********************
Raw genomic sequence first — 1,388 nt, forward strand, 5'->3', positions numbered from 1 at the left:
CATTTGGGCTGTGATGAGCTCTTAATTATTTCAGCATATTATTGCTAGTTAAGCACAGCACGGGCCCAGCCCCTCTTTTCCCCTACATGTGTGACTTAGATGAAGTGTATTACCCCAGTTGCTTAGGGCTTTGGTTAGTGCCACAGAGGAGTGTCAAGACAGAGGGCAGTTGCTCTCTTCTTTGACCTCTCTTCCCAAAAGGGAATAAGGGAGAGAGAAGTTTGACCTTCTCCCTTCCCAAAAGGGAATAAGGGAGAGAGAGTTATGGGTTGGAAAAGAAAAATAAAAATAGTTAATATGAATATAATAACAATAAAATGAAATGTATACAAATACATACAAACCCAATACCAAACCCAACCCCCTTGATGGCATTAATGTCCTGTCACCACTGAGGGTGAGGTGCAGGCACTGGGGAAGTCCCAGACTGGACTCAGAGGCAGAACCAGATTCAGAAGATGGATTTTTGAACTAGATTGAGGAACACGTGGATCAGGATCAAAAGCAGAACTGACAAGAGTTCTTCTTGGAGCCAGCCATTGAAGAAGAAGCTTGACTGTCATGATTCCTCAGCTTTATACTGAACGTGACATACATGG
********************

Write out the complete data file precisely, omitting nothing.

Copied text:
Raw genomic sequence first — 1,388 nt, forward strand, 5'->3', positions numbered from 1 at the left:
CATTTGGGCTGTGATGAGCTCTTAATTATTTCAGCATATTATTGCTAGTTAAGCACAGCACGGGCCCAGCCCCTCTTTTCCCCTACATGTGTGACTTAGATGAAGTGTATTACCCCAGTTGCTTAGGGCTTTGGTTAGTGCCACAGAGGAGTGTCAAGACAGAGGGCAGTTGCTCTCTTCTTTGACCTCTCTTCCCAAAAGGGAATAAGGGAGAGAGAAGTTTGACCTTCTCCCTTCCCAAAAGGGAATAAGGGAGAGAGAGTTATGGGTTGGAAAAGAAAAATAAAAATAGTTAATATGAATATAATAACAATAAAATGAAATGTATACAAATACATACAAACCCAATACCAAACCCAACCCCCTTGATGGCATTAATGTCCTGTCACCACTGAGGGTGAGGTGCAGGCACTGGGGAAGTCCCAGACTGGACTCAGAGGCAGAACCAGATTCAGAAGATGGATTTTTGAACTAGATTGAGGAACACGTGGATCAGGATCAAAAGCAGAACTGACAAGAGTTCTTCTTGGAGCCAGCCATTGAAGAAGAAGCTTGACTGTCATGATTCCTCAGCTTTATACTGAACGTGACATACATGG